Tricia Springstubb is the author of many books for middle grade readers and while I hope you will add them all to your child’s To Be Read list, right now I’m especially fond of the Cody series, the fourth of which, Cody and the Heart of a Champion, was recently released. Cody is a spunky young girl who charges headlong into life without thinking through the consequences. The results are often hilarious but what I really enjoy is being in Cody’s head and experiencing how she puzzles through challenging life choices, some of which may feel familiar to younger middle grade readers.
AND We’re lucky to have Tricia Springstubb here to answer some questions on today’s blog!
(Buy the books: Amazon, B&N, IndieBound or purchase from your local indie bookstore)
Where did your love of books/storytelling/reading/writing/etc. come from?
I’ve loved stories as long as I can remember—stories in books, stories my grandmother told me, stories I made up and acted out with my dolls or stuffed animals. Once I learned to read,
I never went anywhere without a book. It wasn’t till I was in my late 20’s and early 30’s, though, that I began to write for anyone beside myself. I’m a self-taught writer, and my evolution from reader to reader-writer was slow.
I laughed out loud reading Cody and The Fountain of Happiness. Her heart is in the right place but sometimes she messes up anyway (I’m thinking of the hypnotizing scenes). Is this the way you envisioned her from the beginning or did she evolve on the page? Where did Cody come from?
I was a shy, timid child, and I’m still not good at taking risks. I tend to write characters who think a lot before they act. With Cody, I wanted to inhabit a different kind of kid, one who was impulsive and confident and seized the day—for better or for worse. Her big heart saves her every time, thank goodness. I have loved writing her
The secondary characters in the Cody books have much more depth than I’m used to seeing in books targeting younger middle grade readers. It gives your books real emotional heft. Was this intentional?
I can’t seem to help writing complicated—complicated characters, plots, themes. It’s kind of a curse. With the Cody books, I tried hard to make things simpler, but never simplistic. I’m so glad you liked the minor characters, because I am very fond of them all, including MewMew, who’s based on my own beloved cat.
The fourth and latest Cody book is Cody and the Heart of a Champion (released in April). How many do you envision in the series? In your mind, how is Cody changing/will change as the series progresses?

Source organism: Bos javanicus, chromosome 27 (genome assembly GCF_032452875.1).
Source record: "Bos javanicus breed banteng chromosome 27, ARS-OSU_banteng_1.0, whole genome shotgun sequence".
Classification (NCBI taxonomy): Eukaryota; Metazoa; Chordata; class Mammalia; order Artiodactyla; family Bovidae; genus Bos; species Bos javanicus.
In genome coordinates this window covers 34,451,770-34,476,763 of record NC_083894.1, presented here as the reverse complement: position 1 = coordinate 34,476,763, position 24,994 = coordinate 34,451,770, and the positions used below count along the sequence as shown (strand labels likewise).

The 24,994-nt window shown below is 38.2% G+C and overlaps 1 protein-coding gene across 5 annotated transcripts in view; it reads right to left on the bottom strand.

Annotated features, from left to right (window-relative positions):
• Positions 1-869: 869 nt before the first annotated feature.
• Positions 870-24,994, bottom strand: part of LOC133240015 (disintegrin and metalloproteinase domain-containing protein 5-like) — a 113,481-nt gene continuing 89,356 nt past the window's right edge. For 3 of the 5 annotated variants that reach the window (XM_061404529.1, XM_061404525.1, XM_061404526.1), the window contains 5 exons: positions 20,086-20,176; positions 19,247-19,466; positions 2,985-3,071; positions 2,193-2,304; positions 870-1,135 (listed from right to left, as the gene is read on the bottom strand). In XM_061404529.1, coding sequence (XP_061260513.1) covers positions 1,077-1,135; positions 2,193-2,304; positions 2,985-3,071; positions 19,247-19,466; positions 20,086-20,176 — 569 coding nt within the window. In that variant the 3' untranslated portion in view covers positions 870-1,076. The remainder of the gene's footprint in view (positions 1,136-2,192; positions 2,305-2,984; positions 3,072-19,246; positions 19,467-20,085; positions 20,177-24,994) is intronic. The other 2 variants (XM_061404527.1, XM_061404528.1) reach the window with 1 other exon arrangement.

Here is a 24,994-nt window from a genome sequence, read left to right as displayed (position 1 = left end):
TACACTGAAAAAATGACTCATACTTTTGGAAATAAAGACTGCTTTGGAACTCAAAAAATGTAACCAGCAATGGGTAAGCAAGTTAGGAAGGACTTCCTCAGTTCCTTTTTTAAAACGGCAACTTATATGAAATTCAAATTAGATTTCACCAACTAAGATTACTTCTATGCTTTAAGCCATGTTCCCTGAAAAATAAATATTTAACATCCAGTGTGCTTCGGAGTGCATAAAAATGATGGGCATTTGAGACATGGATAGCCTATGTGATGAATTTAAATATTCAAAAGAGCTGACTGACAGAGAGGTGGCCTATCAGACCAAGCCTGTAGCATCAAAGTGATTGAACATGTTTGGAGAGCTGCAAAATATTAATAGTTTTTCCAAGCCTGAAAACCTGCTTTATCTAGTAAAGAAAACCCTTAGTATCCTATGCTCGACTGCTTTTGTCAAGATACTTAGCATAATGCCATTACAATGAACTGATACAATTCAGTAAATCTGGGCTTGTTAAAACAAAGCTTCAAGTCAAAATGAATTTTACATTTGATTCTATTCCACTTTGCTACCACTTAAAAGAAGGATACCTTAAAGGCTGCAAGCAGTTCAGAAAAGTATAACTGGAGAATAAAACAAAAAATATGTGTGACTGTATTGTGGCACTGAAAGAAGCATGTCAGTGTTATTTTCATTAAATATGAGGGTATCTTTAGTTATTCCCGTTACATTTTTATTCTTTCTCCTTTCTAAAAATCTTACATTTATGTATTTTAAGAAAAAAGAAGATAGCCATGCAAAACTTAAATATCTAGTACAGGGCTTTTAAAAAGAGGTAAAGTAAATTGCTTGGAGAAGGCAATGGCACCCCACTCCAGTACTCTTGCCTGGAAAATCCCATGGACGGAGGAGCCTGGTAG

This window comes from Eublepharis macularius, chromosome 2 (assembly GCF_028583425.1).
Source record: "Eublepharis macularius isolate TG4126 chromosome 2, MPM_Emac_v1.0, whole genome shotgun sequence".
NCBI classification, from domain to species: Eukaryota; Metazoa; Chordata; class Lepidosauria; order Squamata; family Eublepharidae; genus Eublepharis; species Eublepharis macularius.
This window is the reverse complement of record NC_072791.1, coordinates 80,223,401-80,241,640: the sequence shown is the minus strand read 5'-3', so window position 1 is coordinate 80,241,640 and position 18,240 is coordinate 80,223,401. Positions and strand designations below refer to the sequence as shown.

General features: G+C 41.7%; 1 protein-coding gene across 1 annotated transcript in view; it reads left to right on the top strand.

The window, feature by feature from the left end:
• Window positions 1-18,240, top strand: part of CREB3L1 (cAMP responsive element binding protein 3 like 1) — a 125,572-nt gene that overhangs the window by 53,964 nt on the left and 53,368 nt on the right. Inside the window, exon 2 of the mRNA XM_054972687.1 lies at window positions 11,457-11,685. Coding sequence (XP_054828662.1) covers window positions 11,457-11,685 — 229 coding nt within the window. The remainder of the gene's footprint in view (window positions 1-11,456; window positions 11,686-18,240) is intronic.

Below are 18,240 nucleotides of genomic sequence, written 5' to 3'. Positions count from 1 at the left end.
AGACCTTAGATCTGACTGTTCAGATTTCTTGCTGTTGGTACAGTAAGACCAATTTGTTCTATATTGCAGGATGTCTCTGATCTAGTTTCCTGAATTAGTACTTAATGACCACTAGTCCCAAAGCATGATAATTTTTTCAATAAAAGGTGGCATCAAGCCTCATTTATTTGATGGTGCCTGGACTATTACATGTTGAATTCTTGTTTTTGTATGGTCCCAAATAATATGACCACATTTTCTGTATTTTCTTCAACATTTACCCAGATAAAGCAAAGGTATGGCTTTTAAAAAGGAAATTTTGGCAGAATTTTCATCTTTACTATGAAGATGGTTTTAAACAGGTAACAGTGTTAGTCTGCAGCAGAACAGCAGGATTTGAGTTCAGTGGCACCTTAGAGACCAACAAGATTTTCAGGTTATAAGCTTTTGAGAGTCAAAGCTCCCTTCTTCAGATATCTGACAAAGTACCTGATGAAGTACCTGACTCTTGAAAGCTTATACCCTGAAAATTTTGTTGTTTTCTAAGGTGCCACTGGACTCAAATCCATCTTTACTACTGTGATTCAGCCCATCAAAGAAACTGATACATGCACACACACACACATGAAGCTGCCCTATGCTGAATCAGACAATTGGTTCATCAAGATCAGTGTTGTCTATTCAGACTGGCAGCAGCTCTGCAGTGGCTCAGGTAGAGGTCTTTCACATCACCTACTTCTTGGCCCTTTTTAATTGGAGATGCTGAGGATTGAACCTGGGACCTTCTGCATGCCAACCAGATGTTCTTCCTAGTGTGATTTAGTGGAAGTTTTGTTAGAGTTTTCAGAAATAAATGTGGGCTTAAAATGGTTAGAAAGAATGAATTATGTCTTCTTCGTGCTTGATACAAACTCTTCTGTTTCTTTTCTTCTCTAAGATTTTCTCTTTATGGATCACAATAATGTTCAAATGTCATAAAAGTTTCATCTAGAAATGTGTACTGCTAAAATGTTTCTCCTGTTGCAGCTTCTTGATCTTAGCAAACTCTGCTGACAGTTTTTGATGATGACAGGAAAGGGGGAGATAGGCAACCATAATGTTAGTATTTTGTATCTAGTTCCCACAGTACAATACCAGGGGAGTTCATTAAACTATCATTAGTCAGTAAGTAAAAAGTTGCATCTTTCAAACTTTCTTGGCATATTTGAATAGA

The fourth book is the last one—at least for now. It’s set in spring, so it brings the series full circle through the year. Cody has learned a lot about patience, empathy, conscience, the ebb and flow of friendship, the inevitability of change, but she’s still her own high-spirited, big-hearted self, thank goodness.
Who are your favorite authors?
Children’s writers I love include E.B. White, Kate DiCamillo, Linda Urban, Lynne Rae Perkins, Julie Falatko, Rita Williams-Garcia, Naomi Shihab Nye—I could go on and on (I am very bad at picking favorites). Adults writers include Virginia Woolf, Alice Munro, Alice McDermott, Joanne Beard and someone I just discovered—Jane Gardham.
What is your favorite thing to do when not writing?
Uh oh, another favorite question! I could say read (duh), walk, garden, but since my second grandbaby was born yesterday, I will say: Be a nana.
What are you working on right now?
I have a new picture book coming out with Candlewick Press in 2020. It’s tentatively titled “Khalil and Mr. Hagerty”. I love love love the collaborative process of working with an illustrator, and I’m very excited to be working for the first time with the amazing Elaheh Taherian.
I’m also working on a new middle grade novel, this one about a girl named Loah, whose fearless (possibly foolish) mother is off on a scientific expedition to save the rare (possibly extinct) Loah bird. It’s gone through more drafts than I can count.
How do you prefer readers get in touch with you?
Readers can contact me through my website triciaspringstubb.com, my Facebook page, or Twitter @springstubb. Whichever way you choose, please do contact me! I can get very lonesome sitting at this desk by myself all day.